Fresh Apples? An Apple Pie That's Easy As... - Forbes

Apples, sugar, flour, eggs, lemons, spices. That's all you need, and all you should want. Let those apples do their thing. Photo: John Giuffo

So there you are, at the height of apple-picking season, sitting at the kitchen table and looking at those two sacks of apples you’ve just hauled home, delusional with baking ideas and apple usage possibilities. You clearly weren’t thinking straight when you decided to bring home 40 apples.

You were never going to make those Normandise apple tarts, with the thin slices fanned out on top beneath a shiny glaze. And apple butter? Really? It’s very easy to get carried away with apple ambition after you’ve spent a day hiking around an orchard and carefully choosing which apples would be best for which deserts. But that’s okay, because nothing’s more American than ambition. Except maybe apple pie.

Let go of those cooking show pretensions. You don’t need to make the perfect crème fraîche for a topping. Who is that single mint leaf kidding? What, am I supposed to be impressed that you own a set of ramekins and can make little versions of bigger things? No, just put aside all the flash and the basic-cable-inspired baking magic you’re itching to show off.

Make the most of your bounty and do what I do: If you have a lot of apples, you make a lot of apple pies.

Now, these pies are not for you. Well, okay, keep one for yourself. The rest are meant for friends and family, neighbors, for the co-workers whose company you enjoy, or even for that boss whose company you don’t particularly enjoy but still need to keep on your side. Apple pie can do that.

Because here’s the thing: everybody loves pie – especially apple pie, the undisputed king of pies – despite blueberry’s valiant efforts. Want to impress a girl? One hour, pow! – warm apple pie. Need something quick and easy to whip up and bring to that party? Ain’t a party without pie.

Best of all – apple pies are easy as…well, you know. There’s not much to them, and even though there are a hundred variations on the theme, they’re all pretty straightforward. You need apples (3 or 4), sugar (2/3 cup), flour (2 tablespoons), eggs (1 or 2), a lemon, cinnamon, allspice, a pinch of salt, and nutmeg. That’s it.

Don’t be a showoff and try throwing some raisins into that pie, as if apples needed dry grapes to validate their awesomeness. Nobody cares about your raisins. Just let those apples be. Peel and slice them, medium-thin. Try to mix varieties – a tart Granny Smith, maybe a Rome, whose charms are revealed mostly in the oven, and a sweeter Red Delicious. Mix and match at whim.

Two at a time, four at a time; it doesn't matter. Post apple-picking apple pies are meant to be shared. Photo: John Giuffo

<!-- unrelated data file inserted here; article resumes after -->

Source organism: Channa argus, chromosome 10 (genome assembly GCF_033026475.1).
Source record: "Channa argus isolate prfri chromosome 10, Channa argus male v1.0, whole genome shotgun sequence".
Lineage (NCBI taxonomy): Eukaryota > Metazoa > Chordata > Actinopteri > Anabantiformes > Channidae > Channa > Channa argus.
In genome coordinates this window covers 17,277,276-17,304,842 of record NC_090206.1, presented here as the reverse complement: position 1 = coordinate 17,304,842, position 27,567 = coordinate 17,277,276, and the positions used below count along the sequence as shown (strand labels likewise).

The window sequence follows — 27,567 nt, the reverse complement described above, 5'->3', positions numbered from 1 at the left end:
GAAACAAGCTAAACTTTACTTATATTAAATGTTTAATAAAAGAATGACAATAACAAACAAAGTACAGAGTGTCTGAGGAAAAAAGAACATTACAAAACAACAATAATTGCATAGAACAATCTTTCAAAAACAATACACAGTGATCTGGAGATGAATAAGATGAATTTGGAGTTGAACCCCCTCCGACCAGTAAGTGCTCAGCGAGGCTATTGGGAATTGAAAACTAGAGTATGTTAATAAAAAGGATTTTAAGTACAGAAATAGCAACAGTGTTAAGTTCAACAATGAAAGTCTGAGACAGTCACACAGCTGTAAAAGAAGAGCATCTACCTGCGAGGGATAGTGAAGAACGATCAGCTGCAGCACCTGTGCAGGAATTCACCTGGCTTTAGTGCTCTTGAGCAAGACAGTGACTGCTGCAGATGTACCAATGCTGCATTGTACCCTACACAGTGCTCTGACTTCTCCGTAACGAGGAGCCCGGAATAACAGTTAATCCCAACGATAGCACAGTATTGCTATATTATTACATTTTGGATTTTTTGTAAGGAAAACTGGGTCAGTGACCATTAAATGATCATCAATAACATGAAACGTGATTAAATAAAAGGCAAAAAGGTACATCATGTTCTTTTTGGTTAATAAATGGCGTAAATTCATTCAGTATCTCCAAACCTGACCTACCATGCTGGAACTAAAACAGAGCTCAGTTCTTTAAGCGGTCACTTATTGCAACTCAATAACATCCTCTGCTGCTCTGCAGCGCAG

Mix apple slices in a large bowl with flour, sugar, and spices. Zest a lemon within an inch of its life and throw that in the bowl along with all the juice you can squeeze out of it. Beat an egg (maybe two if the pie shell is deep enough) and throw that in, too. This will help hold the pie together when you slice it later, and it adds a custard-y touch to the filling. Fill the pie shell and cover with either a full crust or a lattice. I go lattice, because it tends to impress more, and also because it achieves a good crust-to-filling ratio. It’s also somewhat easier to slice strips of dough from the cutting board and weave them together than it is to get a sheet of thin dough off the counter in one piece and transfer it to the top of the pie.

Whichever your crust preference, use the tines of a fork to create a series of ridges along the edge of the crust, then beat one last egg and brush on top of the crust. Finish it off with a healthy sprinkling some large-granule sugar (I use Domino organic sugar, which is a little brown but makes the upper crust crunchy-sweet).

Bake at 415 degrees for about 30 – 35 minutes, or until golden brown. Let the pie sit for at least an hour before serving, to give it time to set.

Repeat twelve times.

(A word on crusts: I will proudly admit to using frozen pie crusts – something which crust snobs clutch at pearls over. But flour, water, eggs, maybe butter…these are simple things, and the time saved is, in my opinion, more than worth whatever supposed loss of flavor crust fans say is the tradeoff. I’ve never heard anyone describe a pie’s successes in terms of the superiority of the chosen crust. As long as it’s not soggy or burnt, sour or too crumbly, a crust is a crust. It’s a vehicle for sugar-sweetened apples to make their way to your mouth. Even the cheapest frozen-aisle crust can feel like a millionaire with the right egg and sugar glaze.)

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